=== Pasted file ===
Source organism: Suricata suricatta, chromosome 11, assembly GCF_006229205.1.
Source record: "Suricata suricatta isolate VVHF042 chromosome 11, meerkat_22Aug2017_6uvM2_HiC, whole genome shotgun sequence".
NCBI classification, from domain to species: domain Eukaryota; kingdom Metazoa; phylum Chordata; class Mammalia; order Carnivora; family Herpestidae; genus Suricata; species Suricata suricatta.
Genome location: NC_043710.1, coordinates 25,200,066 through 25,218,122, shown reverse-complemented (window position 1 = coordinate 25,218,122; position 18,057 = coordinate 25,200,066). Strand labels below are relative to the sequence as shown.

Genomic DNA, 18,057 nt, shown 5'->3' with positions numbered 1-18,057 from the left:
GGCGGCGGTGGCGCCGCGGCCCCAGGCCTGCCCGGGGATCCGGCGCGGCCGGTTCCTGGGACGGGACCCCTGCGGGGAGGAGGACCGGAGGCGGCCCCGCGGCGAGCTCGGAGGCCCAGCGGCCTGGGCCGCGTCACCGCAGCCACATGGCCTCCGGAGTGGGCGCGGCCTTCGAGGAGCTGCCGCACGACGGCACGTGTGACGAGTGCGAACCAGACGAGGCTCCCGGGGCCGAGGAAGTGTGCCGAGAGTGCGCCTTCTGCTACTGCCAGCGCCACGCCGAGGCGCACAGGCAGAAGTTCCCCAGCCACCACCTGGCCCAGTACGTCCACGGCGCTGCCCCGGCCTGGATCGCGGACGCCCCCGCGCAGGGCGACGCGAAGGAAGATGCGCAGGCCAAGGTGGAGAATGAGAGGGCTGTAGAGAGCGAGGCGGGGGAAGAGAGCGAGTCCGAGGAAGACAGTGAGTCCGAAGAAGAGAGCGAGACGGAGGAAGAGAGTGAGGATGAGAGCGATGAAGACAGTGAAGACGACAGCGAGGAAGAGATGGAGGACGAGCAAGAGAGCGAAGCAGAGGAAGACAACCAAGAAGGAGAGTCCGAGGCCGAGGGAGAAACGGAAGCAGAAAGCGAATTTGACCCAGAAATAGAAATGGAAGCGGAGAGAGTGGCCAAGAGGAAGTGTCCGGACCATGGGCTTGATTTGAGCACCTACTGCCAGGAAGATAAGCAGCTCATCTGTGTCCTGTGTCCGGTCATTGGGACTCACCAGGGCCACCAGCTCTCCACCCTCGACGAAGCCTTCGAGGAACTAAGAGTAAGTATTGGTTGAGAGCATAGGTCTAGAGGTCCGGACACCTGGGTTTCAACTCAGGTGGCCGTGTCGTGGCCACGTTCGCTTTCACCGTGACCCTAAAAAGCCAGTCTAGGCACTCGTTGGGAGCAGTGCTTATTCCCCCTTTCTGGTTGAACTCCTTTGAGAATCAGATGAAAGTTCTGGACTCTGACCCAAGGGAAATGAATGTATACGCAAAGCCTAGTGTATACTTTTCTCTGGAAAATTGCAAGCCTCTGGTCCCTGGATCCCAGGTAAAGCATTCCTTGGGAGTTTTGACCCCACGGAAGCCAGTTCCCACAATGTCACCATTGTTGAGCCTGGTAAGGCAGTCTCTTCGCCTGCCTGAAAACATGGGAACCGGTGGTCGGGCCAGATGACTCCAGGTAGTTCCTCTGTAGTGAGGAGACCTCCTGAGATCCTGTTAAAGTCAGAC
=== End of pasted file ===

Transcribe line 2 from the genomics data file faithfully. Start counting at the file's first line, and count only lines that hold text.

Source record: "Suricata suricatta isolate VVHF042 chromosome 11, meerkat_22Aug2017_6uvM2_HiC, whole genome shotgun sequence".